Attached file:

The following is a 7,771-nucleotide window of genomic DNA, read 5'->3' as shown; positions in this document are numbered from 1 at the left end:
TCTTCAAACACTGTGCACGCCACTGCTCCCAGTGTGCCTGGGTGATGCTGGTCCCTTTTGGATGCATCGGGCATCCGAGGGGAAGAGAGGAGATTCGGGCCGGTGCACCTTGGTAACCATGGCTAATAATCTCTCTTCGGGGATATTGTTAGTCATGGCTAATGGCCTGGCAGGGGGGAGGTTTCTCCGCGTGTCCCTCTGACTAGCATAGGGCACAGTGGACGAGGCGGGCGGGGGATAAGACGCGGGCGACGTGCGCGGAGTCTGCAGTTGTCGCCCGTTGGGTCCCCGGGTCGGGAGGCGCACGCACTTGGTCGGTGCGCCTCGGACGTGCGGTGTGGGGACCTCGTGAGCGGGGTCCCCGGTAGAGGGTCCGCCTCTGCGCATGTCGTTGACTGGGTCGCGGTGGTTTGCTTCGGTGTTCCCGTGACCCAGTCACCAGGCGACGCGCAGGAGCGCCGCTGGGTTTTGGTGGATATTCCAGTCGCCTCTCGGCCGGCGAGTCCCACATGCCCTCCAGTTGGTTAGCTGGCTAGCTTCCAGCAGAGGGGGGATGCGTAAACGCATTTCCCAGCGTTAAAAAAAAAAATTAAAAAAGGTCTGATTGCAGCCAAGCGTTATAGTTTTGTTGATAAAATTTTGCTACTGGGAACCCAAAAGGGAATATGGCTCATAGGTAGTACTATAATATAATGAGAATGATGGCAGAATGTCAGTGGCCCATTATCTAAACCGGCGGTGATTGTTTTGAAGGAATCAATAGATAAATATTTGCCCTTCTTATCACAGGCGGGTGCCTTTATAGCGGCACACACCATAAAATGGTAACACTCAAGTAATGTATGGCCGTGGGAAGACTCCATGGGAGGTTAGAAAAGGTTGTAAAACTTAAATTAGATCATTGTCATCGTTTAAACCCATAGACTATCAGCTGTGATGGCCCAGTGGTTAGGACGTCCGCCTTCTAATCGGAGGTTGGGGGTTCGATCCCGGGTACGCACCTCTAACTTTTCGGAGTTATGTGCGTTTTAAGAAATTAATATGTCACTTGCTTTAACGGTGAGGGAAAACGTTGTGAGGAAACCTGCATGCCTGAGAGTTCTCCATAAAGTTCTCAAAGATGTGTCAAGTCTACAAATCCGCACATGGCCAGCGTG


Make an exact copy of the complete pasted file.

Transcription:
The following is a 7,771-nucleotide window of genomic DNA, read 5'->3' as shown; positions in this document are numbered from 1 at the left end:
TCTTCAAACACTGTGCACGCCACTGCTCCCAGTGTGCCTGGGTGATGCTGGTCCCTTTTGGATGCATCGGGCATCCGAGGGGAAGAGAGGAGATTCGGGCCGGTGCACCTTGGTAACCATGGCTAATAATCTCTCTTCGGGGATATTGTTAGTCATGGCTAATGGCCTGGCAGGGGGGAGGTTTCTCCGCGTGTCCCTCTGACTAGCATAGGGCACAGTGGACGAGGCGGGCGGGGGATAAGACGCGGGCGACGTGCGCGGAGTCTGCAGTTGTCGCCCGTTGGGTCCCCGGGTCGGGAGGCGCACGCACTTGGTCGGTGCGCCTCGGACGTGCGGTGTGGGGACCTCGTGAGCGGGGTCCCCGGTAGAGGGTCCGCCTCTGCGCATGTCGTTGACTGGGTCGCGGTGGTTTGCTTCGGTGTTCCCGTGACCCAGTCACCAGGCGACGCGCAGGAGCGCCGCTGGGTTTTGGTGGATATTCCAGTCGCCTCTCGGCCGGCGAGTCCCACATGCCCTCCAGTTGGTTAGCTGGCTAGCTTCCAGCAGAGGGGGGATGCGTAAACGCATTTCCCAGCGTTAAAAAAAAAAATTAAAAAAGGTCTGATTGCAGCCAAGCGTTATAGTTTTGTTGATAAAATTTTGCTACTGGGAACCCAAAAGGGAATATGGCTCATAGGTAGTACTATAATATAATGAGAATGATGGCAGAATGTCAGTGGCCCATTATCTAAACCGGCGGTGATTGTTTTGAAGGAATCAATAGATAAATATTTGCCCTTCTTATCACAGGCGGGTGCCTTTATAGCGGCACACACCATAAAATGGTAACACTCAAGTAATGTATGGCCGTGGGAAGACTCCATGGGAGGTTAGAAAAGGTTGTAAAACTTAAATTAGATCATTGTCATCGTTTAAACCCATAGACTATCAGCTGTGATGGCCCAGTGGTTAGGACGTCCGCCTTCTAATCGGAGGTTGGGGGTTCGATCCCGGGTACGCACCTCTAACTTTTCGGAGTTATGTGCGTTTTAAGAAATTAATATGTCACTTGCTTTAACGGTGAGGGAAAACGTTGTGAGGAAACCTGCATGCCTGAGAGTTCTCCATAAAGTTCTCAAAGATGTGTCAAGTCTACAAATCCGCACATGGCCAGCGTG